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Jack.P

Hedging job today

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Been tackling a large 40m native overground field hedge today( mostly hawthorn etc  ) .apparently client couldn’t  fit a tractor in so I have been there doing it by hand  .it had to be reduced by about two thirds in size (mostly the top and back) .struggled a bit with it so far but it’s about halfway  done now .

i am intrested to hear how others would go about topping it as I found all the hedge cutters were not enough and I tried several saws with different chains and none of them seemed correct tool for small diameter wood .at first I tried a 15’’ chain on the 261 but found after a while the chain comes loose and off the bar .a smaller chain worked a bit better but took longer with a smaller bar .loppers worked ok  but then that would take a long time doing it that way .i am thinking now try the pole saw? I only charging 300 for the job 

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1 hour ago, Jack.P said:

.at first I tried a 15’’ chain on the 261 but found after a while the chain comes loose and off the bar

seriously ? learn to look after a saw ! either that or there's a fault on your saw 

 

and there's only 1 way to deal with a hedge reduction and thats get in it with a well maintained  top handled chainsaw  and cut and chuck

but a picture of the hedge would help us give you better advice

 

 

Edited by Cheesy pete

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Just to clarify ..no problems with the saws and all equipment is maintained .had chain tension correct but the chain was too big for the diameter wood .

as mentioned I think I might try the pole saw on it ........

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If you’re using a sharp saw then nothing should be slow to cut small diameter wood. If the chain falls off it’s either stretching (because it’s new or because it’s overheating due to lack of chain oil) or it’s the wrong chain. That said use a small bar in a tight area for max manoeuvrability.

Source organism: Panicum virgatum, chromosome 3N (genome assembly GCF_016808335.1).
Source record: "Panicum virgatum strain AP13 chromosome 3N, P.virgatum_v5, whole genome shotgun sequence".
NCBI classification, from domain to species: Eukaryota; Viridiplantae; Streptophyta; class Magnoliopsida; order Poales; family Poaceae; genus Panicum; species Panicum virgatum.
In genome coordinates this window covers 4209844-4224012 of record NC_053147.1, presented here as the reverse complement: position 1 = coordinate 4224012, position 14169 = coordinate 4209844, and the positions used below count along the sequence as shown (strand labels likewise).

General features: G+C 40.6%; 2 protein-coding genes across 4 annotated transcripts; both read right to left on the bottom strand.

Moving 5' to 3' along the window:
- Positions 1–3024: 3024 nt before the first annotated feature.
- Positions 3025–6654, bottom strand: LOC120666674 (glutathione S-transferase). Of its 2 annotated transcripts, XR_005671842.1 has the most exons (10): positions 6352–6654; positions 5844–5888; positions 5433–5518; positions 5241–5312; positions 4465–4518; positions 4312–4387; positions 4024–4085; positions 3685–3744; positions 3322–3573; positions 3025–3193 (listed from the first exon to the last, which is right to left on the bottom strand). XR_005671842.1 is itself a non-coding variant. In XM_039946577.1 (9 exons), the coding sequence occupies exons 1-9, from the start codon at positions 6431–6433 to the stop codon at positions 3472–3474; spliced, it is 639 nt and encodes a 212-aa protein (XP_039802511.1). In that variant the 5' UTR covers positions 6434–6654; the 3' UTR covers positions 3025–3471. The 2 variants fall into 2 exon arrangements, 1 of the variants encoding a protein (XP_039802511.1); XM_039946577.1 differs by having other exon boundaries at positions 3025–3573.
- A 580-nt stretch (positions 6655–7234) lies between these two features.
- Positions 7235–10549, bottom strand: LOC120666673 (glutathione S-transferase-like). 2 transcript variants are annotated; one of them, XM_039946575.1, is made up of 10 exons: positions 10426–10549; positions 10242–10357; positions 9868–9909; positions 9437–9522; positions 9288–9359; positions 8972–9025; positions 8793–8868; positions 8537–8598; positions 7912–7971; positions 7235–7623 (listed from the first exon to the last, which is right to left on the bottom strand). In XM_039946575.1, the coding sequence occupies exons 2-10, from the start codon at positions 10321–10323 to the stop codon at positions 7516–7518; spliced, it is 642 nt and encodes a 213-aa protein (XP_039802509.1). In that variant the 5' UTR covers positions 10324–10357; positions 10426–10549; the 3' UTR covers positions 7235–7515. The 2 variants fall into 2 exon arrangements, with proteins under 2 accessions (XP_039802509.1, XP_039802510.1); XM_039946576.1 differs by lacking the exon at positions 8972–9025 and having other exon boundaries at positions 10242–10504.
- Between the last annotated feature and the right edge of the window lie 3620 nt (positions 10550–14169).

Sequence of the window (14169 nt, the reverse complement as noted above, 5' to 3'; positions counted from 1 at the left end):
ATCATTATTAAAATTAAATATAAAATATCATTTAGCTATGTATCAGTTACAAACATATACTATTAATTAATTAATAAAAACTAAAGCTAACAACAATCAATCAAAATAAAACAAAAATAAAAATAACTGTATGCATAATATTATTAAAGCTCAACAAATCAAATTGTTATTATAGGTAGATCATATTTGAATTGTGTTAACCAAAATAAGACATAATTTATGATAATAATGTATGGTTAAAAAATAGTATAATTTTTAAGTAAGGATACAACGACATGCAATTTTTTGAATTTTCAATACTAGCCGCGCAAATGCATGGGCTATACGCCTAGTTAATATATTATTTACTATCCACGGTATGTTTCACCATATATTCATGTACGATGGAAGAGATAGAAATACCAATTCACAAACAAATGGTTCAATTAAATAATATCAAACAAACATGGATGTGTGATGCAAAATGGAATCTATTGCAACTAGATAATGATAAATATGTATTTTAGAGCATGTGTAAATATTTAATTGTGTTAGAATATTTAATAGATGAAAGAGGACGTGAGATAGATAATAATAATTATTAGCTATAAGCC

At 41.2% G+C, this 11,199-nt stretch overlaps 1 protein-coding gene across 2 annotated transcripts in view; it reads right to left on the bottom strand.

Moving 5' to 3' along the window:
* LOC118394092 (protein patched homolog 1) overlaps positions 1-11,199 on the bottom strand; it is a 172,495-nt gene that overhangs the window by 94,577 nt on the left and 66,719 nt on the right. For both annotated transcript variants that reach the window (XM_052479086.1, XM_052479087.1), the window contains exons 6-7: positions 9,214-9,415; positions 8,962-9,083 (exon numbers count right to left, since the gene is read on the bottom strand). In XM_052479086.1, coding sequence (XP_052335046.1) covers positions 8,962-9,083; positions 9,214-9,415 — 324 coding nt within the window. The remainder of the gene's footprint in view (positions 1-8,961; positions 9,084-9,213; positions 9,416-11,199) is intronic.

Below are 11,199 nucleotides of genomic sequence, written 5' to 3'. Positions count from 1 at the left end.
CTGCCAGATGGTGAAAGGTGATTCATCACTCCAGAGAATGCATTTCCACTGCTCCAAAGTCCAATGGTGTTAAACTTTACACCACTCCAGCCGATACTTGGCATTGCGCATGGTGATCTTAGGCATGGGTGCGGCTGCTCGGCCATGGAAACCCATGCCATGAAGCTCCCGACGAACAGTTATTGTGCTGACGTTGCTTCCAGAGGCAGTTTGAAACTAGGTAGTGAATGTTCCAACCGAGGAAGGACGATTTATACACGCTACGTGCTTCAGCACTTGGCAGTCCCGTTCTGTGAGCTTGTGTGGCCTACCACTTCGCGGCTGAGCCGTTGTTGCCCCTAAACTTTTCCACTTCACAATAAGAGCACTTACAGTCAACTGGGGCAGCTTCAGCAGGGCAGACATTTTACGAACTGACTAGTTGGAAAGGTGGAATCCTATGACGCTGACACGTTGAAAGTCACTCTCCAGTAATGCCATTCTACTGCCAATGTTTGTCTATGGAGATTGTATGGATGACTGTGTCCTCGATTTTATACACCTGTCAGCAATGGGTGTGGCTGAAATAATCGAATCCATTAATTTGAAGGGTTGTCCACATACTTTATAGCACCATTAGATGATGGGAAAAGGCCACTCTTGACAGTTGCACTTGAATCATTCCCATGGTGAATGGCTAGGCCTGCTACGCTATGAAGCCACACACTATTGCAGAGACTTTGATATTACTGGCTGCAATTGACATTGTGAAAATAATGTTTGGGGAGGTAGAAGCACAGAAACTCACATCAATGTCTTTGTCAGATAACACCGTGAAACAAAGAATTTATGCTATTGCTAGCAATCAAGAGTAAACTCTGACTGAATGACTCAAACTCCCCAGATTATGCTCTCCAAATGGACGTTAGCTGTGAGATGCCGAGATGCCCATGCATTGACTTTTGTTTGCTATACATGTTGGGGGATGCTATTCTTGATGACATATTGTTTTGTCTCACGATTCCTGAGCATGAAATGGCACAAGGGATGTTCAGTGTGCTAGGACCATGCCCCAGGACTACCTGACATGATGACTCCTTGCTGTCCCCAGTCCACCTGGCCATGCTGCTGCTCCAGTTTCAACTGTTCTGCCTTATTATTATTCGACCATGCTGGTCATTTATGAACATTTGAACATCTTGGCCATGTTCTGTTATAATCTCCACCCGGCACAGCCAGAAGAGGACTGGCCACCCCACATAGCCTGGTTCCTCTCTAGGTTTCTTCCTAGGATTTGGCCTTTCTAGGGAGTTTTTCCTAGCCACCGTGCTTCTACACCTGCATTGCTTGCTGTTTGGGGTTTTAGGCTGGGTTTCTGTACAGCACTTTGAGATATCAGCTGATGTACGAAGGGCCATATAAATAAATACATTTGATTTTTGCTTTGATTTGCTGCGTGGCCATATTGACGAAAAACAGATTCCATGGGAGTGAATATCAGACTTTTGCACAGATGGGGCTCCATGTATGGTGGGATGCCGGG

You’ve undercharged on the job plus if you’re charging that rate for what is turning into two days work then there aren’t two of you on it, so you’re swinging a chainsaw alone in a field.

This all sounds terrifying!!!

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38 minutes ago, Cheesy pete said:

seriously ? learn to look after a saw ! either that or there's a fault on your saw 

 

and there's only 1 way to deal with a hedge reduction and thats get in it with a well maintained  top handled chainsaw  and cut and chuck

but a picture of the hedge would help us give you better advice

 

 

Have to disagree with this! I have done many hedge type reductions and have found echo 360tes to do exactly this....its this smaller frithy stuff that kicks as chain comes into contact with it...nothing to do with poor maintenainance...have found the stihl 150 much more satisfactory for such jobs

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13 minutes ago, Kent Arboreal said:

If you’re using a sharp saw then nothing should be slow to cut small diameter wood. If the chain falls off it’s either stretching (because it’s new or because it’s overheating due to lack of chain oil) or it’s the wrong chain. That said use a small bar in a tight area for max manoeuvrability.

You’ve undercharged on the job plus if you’re charging that rate for what is turning into two days work then there aren’t two of you on it, so you’re swinging a chainsaw alone in a field.

This all sounds terrifying!!!

Agree he has under priced the job but " swinging a chainsaw alone " terrifying ?  If id never done that in my life I would not have done much ! 

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an ordinary hedge cutter won't cope, but the Stihl single sided R type were made for it, mine is old model HS 86R good for upto an inch, I have that and a battery topper (from inside as Pete says), except today I had to leave part of it, almost mangled it, they need to be told - nothing after the second week of June

20191003_154109.thumb.jpg.b325cc027d96eba0ac36bfb4e19a6ebc.jpg

 

 

 

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Hi yes I tried a reasonably sharp hs82 and hl95 and neither were making much progress .the chain on the 261 was almost brand new and cutting bigger wood fine .also had loads of oil and correct chain tension.it Has never came of the bar like that before .i am sure the cutting teeth were too big for the diameter wood I was cutting but not heard of this before .

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